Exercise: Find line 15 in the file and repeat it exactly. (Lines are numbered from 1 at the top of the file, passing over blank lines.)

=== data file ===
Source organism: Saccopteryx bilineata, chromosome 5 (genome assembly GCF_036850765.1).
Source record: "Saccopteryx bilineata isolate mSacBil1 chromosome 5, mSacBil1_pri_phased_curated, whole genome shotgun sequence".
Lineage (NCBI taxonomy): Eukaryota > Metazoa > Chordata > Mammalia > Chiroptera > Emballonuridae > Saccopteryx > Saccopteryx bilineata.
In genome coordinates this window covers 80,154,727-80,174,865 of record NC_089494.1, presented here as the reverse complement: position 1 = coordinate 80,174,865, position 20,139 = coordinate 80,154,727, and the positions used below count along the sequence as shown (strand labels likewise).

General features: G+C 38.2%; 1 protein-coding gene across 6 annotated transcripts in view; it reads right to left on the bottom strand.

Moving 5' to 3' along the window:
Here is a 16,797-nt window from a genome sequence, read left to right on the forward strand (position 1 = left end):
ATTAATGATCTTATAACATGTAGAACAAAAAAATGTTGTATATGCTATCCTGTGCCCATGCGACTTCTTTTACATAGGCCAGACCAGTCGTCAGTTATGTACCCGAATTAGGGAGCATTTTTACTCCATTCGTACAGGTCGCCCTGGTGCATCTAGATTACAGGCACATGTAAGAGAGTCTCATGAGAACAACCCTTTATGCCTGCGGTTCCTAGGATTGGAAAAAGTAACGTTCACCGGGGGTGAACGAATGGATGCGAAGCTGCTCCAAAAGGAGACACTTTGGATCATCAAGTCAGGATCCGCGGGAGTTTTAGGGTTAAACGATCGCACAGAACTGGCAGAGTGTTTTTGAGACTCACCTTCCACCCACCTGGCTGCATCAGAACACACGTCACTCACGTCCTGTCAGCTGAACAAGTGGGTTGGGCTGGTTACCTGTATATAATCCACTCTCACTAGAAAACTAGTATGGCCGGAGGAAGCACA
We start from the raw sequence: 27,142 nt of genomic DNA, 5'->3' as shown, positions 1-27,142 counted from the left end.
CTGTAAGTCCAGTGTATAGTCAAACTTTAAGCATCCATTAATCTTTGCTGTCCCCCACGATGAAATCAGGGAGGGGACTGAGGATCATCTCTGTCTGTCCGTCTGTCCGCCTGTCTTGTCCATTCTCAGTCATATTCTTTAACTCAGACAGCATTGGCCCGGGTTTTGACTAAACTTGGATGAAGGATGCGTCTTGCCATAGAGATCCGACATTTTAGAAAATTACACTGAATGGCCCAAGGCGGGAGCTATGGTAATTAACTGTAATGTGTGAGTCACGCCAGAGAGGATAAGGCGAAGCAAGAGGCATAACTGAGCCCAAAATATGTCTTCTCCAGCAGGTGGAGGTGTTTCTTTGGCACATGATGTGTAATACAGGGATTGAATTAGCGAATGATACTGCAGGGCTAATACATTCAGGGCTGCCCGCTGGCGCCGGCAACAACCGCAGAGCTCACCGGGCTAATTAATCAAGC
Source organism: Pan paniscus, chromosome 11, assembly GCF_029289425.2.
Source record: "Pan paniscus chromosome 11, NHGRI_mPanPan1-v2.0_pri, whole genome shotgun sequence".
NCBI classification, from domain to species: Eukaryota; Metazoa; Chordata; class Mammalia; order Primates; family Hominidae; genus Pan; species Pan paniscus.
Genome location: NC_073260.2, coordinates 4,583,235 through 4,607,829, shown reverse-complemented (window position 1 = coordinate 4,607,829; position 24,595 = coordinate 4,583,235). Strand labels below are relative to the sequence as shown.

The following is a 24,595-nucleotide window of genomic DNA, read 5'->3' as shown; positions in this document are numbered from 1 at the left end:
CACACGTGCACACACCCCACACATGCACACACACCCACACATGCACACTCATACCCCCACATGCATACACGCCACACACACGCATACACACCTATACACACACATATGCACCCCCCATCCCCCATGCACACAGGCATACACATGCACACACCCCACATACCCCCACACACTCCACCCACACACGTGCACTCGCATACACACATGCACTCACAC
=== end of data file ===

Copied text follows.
The following is a 24,595-nucleotide window of genomic DNA, read 5'->3' as shown; positions in this document are numbered from 1 at the left end: